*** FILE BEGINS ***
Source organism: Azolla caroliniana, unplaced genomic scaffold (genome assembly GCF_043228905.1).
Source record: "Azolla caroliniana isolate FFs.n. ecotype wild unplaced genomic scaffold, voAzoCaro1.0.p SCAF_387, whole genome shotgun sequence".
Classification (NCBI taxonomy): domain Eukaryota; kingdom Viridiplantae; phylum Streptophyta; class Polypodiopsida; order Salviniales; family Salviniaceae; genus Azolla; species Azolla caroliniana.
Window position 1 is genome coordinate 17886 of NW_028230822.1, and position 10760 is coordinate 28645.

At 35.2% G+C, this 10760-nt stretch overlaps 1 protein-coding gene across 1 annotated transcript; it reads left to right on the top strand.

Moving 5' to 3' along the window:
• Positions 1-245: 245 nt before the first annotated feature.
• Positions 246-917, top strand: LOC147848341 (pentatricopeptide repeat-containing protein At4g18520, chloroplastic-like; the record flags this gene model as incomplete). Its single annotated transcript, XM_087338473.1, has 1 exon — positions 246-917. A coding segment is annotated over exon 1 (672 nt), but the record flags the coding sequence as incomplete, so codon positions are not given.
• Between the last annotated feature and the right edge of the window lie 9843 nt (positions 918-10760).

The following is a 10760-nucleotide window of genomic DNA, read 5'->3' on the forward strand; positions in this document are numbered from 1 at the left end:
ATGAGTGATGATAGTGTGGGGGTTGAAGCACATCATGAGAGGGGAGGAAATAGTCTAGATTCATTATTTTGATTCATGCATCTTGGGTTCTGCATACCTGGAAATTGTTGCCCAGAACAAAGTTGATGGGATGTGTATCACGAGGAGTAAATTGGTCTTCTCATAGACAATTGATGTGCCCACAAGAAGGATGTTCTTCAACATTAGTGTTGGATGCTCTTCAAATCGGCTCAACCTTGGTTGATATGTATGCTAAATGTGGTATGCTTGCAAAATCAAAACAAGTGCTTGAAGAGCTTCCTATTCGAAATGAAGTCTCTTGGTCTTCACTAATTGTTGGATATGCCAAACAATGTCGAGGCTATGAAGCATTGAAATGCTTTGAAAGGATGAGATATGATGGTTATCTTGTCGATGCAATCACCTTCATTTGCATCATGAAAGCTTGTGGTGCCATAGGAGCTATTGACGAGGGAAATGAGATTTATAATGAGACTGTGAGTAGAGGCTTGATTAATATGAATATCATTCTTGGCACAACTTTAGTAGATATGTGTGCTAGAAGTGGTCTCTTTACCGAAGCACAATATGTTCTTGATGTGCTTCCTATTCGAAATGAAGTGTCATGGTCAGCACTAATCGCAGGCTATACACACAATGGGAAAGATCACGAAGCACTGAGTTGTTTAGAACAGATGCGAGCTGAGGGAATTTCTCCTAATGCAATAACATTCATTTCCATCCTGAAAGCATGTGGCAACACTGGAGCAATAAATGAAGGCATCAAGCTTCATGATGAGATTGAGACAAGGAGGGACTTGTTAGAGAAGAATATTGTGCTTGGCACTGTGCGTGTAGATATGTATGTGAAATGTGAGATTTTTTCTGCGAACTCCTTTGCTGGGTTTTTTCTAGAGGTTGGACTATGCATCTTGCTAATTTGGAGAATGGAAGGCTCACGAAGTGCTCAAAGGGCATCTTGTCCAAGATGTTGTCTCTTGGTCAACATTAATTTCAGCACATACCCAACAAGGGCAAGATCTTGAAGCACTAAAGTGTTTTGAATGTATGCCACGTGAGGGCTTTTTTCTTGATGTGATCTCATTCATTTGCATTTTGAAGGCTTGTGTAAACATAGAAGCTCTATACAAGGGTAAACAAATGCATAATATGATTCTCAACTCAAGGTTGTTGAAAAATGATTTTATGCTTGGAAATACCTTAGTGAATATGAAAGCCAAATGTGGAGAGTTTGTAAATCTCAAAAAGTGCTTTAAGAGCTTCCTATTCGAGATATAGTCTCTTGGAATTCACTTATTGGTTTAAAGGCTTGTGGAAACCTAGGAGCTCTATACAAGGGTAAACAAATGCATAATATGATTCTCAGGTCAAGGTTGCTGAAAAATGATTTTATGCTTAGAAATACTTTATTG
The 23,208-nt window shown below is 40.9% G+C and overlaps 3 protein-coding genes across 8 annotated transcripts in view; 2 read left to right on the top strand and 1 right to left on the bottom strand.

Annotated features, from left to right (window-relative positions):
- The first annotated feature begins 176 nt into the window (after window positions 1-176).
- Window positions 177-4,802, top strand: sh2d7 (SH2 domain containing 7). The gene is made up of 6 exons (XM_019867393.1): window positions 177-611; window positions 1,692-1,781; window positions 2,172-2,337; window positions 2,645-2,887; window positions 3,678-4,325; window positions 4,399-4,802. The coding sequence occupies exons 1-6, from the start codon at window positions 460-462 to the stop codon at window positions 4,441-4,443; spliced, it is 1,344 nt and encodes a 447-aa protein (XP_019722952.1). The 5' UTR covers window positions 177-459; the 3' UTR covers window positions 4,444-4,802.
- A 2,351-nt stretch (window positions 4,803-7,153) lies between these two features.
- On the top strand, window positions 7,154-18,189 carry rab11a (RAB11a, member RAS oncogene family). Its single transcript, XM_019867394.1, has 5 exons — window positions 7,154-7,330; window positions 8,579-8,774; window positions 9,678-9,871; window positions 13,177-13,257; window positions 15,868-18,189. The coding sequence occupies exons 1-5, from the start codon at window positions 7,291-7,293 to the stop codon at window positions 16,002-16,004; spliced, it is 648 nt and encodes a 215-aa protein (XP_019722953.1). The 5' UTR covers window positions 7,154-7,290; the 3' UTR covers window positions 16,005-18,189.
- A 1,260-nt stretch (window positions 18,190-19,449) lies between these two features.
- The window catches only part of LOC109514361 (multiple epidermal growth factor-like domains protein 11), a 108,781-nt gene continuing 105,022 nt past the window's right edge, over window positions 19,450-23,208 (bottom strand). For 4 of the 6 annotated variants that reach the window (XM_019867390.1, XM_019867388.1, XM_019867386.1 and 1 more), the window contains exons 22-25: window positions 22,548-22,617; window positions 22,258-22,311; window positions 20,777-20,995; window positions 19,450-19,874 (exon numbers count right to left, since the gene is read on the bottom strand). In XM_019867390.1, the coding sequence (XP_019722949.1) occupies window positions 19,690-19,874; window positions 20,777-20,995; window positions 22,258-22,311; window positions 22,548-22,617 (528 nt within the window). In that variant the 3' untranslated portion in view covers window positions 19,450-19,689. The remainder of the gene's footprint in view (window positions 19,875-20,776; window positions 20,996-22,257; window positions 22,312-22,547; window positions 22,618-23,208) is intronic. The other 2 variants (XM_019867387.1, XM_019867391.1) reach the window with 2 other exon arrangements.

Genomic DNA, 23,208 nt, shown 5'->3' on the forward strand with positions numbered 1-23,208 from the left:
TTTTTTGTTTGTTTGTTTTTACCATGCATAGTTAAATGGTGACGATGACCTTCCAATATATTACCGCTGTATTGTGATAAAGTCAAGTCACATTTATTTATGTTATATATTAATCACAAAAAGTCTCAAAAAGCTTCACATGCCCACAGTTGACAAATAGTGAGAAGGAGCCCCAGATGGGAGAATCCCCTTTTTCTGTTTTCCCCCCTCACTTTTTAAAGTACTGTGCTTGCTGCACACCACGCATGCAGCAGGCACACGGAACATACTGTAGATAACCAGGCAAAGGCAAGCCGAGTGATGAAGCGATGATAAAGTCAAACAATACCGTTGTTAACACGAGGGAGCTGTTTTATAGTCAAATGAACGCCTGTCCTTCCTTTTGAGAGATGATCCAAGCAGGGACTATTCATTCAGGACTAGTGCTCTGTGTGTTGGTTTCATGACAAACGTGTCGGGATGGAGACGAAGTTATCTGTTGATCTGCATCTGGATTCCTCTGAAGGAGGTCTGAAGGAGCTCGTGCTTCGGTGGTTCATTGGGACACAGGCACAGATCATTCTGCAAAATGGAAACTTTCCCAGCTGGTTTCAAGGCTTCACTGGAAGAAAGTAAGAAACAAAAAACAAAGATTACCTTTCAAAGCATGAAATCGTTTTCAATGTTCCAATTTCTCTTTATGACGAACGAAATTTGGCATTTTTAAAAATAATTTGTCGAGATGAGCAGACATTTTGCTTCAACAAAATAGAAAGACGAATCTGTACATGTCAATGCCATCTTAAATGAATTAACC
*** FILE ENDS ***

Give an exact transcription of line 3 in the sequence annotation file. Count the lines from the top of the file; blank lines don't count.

Classification (NCBI taxonomy): domain Eukaryota; kingdom Viridiplantae; phylum Streptophyta; class Polypodiopsida; order Salviniales; family Salviniaceae; genus Azolla; species Azolla caroliniana.